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Non League Football Under The Microscope

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BuiltWithNOF

Eastbourne Borough fans celebrate - August Bank Holiday Monday 2003                                Photograph by Sam Hicks

Bishop’s Stortford FC

Woodside Park
Dunmow Road
Bishop’s Stortford
Herts
CM23 2TH

Telephone: 01279 306456

Website

Nickname: Blues; Bishops

Main stand on matchday

Two more views taken during the week

Dunmow Road End

Airport End

Far touchline

The old stand at Rhodes Avenue

Formed on 28 January 1874 at the Chequers Hotel in the town, Stortford played their first match against the East of England Non-Conformist Grammar School (now Bishop's Stortford College) being defeated by two goals to one, both scored by the Rev. R J Tomes. The Club colours at that time were vivid crimson and olive green, and not the more familiar blue and white of today.

The long history of Bishop’s Stortford FC throws up enough football trivia to keep a quiz compiler occupied for some considerable time. Stortford were the last ever club to win the FA Amateur Cup – defeating Ilford 4-1 in their centenary season; they became the first club to capture both the Amateur Cup and the FA Trophy; and on 30 December 1999 the club contested the last Association Football League match played in England in the 20th Century, winning 5-3 at Chertsey Town.

However, the club’s home at Woodside Park is but a paragraph at the end of that long and sometimes illustrious history; the ground having been opened as recently as 1999 after a frustrating 18 month period during which games were played at Boreham Wood, St. Albans City, Hitchin Town, Dagenham & Redbridge, and Ware. The first game was played on 17 July with a pre-season friendly against Norwich City. However, Friday 3 September saw the official opening, when a crowd of 2,444 watched a commemorative match against Spurs.

Before moving to Woodside Park, the club had been at their previous home, The George Wilson Stadium in Rhodes Avenue since 1919. Before that, Bishops had played at the Laundry Field, believed to have been roughly where the 18th hole is now at the local golf club, ironically merely a goal kick away from Woodside Park.

Then known as the Town Ground, the stadium was opened on 4 October 1919 when a crowd of 400 saw Bishops take on Hertfordshire rivals Ware. In 1968 it was renamed in honour of the Club Chairman who had been on the committee since 1929. The ground was a classic Non League venue, with a pitched roof 250 seat main stand dating from 1961, and two covered terraces at either end. The building of the stand was in fact, rather protracted due to a brick shortage. There was further uncovered terracing adjacent to the stand, built in 1968. Later, in the 1970s the stand was renovated to incorporate a glazed area to provide some insulation from the elements. Further work was carried out following the club’s success in the FA Trophy, with the development of an area of terracing opposite the stand.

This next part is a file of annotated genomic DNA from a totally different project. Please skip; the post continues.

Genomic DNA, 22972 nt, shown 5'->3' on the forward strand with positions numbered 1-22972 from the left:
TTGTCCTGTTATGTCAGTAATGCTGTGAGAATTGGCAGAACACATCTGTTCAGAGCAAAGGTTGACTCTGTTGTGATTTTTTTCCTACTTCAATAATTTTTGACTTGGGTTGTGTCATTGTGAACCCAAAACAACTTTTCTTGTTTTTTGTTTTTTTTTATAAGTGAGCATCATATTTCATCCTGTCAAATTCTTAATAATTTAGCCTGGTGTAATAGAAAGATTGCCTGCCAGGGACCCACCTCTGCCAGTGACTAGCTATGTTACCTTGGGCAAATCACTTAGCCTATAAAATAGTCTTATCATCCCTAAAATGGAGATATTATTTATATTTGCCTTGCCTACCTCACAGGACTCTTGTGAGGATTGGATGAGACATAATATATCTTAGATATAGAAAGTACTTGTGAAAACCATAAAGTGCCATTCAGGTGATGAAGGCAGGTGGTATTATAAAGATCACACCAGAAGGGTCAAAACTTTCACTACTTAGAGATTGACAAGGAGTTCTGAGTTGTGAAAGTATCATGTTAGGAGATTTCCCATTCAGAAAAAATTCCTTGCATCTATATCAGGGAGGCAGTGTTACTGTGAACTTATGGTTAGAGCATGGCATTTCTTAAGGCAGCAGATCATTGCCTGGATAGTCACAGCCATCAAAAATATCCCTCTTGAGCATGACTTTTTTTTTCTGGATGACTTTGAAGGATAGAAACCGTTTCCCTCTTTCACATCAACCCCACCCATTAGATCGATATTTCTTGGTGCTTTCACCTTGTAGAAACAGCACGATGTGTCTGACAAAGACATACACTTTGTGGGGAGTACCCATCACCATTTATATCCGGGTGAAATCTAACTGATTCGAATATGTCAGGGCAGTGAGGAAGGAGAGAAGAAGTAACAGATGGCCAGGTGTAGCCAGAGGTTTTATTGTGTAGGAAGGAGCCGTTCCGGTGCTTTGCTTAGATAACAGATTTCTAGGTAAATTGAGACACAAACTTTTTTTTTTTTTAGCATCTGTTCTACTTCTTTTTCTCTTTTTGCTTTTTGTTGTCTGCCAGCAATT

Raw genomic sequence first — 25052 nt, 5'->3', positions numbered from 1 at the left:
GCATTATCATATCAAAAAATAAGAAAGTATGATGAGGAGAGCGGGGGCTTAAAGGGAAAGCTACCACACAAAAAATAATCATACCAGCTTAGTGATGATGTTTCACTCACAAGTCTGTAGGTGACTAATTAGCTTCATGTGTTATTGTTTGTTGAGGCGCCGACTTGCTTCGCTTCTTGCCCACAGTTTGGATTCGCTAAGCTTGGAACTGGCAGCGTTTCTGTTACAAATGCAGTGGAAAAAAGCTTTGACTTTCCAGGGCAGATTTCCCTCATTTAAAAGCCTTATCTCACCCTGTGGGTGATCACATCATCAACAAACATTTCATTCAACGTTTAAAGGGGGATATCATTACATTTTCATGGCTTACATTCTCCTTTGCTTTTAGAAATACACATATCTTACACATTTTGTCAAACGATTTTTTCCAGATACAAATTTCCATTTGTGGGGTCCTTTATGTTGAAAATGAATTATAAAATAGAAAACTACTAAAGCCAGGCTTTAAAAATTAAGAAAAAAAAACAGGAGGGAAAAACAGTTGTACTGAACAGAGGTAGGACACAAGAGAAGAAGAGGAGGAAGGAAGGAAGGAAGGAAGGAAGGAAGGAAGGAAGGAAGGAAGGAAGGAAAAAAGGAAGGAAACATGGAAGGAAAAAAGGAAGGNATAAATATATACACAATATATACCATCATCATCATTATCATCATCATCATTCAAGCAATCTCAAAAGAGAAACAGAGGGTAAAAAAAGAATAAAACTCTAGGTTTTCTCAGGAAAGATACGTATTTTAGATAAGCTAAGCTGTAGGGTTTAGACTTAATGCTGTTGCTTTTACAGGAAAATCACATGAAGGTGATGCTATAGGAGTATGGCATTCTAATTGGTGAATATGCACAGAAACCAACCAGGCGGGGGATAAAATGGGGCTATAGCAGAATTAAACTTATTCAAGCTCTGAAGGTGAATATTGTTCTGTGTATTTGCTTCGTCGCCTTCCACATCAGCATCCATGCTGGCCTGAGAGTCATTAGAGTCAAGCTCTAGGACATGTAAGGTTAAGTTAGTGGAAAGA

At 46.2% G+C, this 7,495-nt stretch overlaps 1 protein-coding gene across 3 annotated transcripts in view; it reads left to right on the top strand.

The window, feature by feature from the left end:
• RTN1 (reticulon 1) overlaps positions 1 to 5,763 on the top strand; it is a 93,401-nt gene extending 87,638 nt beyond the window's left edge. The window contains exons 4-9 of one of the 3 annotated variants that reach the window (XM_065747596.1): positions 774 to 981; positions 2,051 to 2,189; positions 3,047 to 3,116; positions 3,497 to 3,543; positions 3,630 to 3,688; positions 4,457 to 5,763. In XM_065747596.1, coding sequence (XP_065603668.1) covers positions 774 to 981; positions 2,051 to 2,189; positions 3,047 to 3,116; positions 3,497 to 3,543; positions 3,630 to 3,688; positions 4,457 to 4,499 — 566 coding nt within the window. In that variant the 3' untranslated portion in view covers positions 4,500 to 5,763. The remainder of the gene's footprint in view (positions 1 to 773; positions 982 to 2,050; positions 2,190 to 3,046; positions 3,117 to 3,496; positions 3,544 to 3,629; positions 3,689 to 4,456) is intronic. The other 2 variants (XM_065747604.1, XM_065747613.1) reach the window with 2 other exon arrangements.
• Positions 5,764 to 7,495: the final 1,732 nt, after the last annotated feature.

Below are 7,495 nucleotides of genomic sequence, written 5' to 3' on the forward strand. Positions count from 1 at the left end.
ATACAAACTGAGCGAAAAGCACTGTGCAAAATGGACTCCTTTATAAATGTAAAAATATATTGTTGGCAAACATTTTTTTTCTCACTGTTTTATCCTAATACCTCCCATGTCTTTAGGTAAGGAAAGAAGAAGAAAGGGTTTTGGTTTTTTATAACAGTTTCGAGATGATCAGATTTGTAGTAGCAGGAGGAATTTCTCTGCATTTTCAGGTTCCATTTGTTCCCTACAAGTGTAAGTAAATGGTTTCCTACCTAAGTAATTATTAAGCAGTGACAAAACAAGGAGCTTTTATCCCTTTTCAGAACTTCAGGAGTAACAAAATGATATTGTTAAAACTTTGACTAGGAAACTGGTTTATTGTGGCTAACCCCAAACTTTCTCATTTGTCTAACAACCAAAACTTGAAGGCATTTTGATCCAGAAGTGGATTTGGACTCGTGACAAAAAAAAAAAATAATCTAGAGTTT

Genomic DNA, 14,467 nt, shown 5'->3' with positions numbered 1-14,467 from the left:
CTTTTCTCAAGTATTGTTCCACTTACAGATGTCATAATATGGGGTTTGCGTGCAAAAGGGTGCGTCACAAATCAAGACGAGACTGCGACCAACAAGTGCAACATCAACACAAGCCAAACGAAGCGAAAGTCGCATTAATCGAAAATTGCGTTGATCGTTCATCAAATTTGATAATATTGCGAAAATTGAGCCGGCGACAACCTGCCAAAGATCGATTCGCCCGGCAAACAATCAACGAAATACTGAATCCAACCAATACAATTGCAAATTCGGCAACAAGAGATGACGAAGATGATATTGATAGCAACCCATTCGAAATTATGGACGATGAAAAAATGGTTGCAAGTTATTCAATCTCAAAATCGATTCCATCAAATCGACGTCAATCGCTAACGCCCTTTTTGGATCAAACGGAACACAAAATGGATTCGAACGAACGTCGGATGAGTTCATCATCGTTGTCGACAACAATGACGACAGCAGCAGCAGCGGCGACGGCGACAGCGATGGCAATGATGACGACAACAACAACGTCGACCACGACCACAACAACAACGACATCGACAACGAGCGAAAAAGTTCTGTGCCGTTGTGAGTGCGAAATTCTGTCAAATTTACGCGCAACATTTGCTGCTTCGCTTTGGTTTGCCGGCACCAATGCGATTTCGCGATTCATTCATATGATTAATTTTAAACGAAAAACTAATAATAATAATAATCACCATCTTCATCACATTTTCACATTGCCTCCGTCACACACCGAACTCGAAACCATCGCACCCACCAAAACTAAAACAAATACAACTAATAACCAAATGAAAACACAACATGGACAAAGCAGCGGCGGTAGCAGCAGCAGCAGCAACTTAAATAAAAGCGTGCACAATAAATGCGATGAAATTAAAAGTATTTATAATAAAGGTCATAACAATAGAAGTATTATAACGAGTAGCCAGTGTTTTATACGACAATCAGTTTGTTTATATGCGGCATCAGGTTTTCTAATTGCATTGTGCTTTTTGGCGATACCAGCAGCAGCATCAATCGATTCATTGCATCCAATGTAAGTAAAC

The club finally settled in at Woodside Park but only after some serious problems with the pitch had seen many postponed games and fixture headaches in those first two seasons. However, by season 2001/02 the playing surface was (and remains) immaculate and hosting Ryman and England representative games along with many local and junior league cup finals.

Situated beneath the flightpath of the nearby Stansted Airport, and close to the M11 motorway services, Woodside Road is hardly an idyllic location for a ground, although the surrounding trees on two sides help maintain an illusion. It is however, easily accessible.

Although well kept, the ground is, despite the aforementioned trees, rather functional and ultimately rather bland - a failing of so many modern Non League grounds. The main stand - the Brian Bayford Stand - is of quite an attractive cantilever design constructed from light coloured brick and seats almost 300 spectators. The absence of any supporting pillars means that spectators to get a good view of the action below. The two matching dugouts stand immediately in front.

To the left of the stand is a covered area along the touchline, reserved for wheelchair users; whilst the large clubhouse extends to the right and behind the stand. Here there is a burger bar selling the usual football ground burgers and hot-dogs. There is also a small club shop at the Town End. Due to contract parking for the airport, car parking is limited close to the ground but there is also a further large car park near by.

There are several steps of shallow terracing on the remaining three sides of the ground, which is enclosed by wooden fencing. Immediately behind each goal, there is additional terracing, with cover provided by two identical shelters. Both have the same blue cladded roofing as the main stand but are otherwise unremarkable.

With a further move rumoured in the future it is likely that the club’s stay at Woodside Road may be somewhat shorter than at their previous ground. One hopes that, however functional it may be, any new ground will have greater character than Woodside Park.

Ground details
Capacity: 4,000
Seats: 298
Floodlights: Yes

Directions
Exit the M11 at J8. Take the A1250 towards the town centre (not the Services exit), and turn left at the first roundabout. The ground is signposted and is the first turning on the right, opposite the golf club

By rail
Bishop’s Stortford (BR).